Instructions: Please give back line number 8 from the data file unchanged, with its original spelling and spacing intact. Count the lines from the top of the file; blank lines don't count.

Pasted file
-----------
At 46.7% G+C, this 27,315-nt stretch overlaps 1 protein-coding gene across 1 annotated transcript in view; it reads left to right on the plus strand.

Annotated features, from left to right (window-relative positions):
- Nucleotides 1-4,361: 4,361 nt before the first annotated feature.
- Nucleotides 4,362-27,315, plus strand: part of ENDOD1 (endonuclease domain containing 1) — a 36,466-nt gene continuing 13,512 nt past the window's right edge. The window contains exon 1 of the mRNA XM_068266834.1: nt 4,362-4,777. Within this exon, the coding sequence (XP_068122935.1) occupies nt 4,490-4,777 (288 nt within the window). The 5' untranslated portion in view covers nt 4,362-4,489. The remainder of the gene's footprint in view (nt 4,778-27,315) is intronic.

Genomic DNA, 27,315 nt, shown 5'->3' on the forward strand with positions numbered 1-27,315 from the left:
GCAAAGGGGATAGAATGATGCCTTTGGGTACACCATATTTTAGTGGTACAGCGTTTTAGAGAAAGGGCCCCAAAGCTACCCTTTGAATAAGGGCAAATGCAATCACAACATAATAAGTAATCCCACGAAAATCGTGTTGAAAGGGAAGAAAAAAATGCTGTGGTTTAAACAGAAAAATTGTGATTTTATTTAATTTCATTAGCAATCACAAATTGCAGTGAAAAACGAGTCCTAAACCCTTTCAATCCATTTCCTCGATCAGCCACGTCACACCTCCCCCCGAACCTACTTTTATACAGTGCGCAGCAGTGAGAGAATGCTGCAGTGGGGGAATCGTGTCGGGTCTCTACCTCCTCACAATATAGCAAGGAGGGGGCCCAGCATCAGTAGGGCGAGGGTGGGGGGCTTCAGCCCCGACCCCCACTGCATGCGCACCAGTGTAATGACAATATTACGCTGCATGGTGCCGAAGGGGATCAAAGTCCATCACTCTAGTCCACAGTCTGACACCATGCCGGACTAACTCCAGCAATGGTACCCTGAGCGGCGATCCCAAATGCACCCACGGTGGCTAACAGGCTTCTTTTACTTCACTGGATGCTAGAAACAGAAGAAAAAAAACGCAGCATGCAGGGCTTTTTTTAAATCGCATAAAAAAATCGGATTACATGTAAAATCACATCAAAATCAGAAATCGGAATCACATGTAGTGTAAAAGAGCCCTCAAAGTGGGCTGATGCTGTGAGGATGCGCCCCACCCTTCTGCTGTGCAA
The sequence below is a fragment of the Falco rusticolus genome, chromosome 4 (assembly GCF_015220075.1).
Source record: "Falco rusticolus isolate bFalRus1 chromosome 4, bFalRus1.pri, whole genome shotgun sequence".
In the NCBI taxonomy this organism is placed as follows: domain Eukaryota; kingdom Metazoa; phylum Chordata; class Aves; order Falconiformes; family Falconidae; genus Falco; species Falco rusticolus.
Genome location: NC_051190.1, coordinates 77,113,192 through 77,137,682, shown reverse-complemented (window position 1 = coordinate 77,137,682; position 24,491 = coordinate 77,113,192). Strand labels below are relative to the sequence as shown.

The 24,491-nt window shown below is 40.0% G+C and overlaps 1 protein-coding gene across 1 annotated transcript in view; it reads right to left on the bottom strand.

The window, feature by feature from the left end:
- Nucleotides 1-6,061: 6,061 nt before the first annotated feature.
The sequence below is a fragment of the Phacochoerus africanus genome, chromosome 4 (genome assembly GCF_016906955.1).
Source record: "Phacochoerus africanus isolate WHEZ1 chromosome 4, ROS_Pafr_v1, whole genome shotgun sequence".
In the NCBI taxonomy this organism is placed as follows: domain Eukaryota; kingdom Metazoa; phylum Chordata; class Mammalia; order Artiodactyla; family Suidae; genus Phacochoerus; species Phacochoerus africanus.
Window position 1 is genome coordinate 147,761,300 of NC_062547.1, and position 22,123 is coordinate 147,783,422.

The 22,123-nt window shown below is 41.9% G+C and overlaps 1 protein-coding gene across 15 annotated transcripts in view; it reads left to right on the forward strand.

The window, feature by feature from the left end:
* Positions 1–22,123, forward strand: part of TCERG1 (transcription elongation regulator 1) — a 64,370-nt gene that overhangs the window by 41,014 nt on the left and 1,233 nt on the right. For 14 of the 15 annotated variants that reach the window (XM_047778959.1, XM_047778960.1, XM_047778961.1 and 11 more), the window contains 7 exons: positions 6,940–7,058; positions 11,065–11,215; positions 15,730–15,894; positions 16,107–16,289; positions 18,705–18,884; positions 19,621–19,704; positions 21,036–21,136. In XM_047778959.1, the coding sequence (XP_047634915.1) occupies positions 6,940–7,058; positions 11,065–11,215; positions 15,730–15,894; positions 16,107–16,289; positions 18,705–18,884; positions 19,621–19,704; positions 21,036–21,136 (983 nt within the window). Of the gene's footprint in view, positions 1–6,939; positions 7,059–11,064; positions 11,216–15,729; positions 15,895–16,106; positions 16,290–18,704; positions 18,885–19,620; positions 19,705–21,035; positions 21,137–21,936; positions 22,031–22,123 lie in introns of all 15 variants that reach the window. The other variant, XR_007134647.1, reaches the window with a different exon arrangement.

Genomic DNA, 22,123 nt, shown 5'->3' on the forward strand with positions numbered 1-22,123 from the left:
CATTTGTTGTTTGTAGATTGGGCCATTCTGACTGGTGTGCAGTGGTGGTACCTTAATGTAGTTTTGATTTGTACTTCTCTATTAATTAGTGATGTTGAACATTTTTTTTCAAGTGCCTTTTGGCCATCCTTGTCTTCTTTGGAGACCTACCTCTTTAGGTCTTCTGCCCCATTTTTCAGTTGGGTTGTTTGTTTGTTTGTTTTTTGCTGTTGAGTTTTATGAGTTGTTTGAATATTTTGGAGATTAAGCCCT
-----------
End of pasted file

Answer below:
Source record: "Falco rusticolus isolate bFalRus1 chromosome 4, bFalRus1.pri, whole genome shotgun sequence".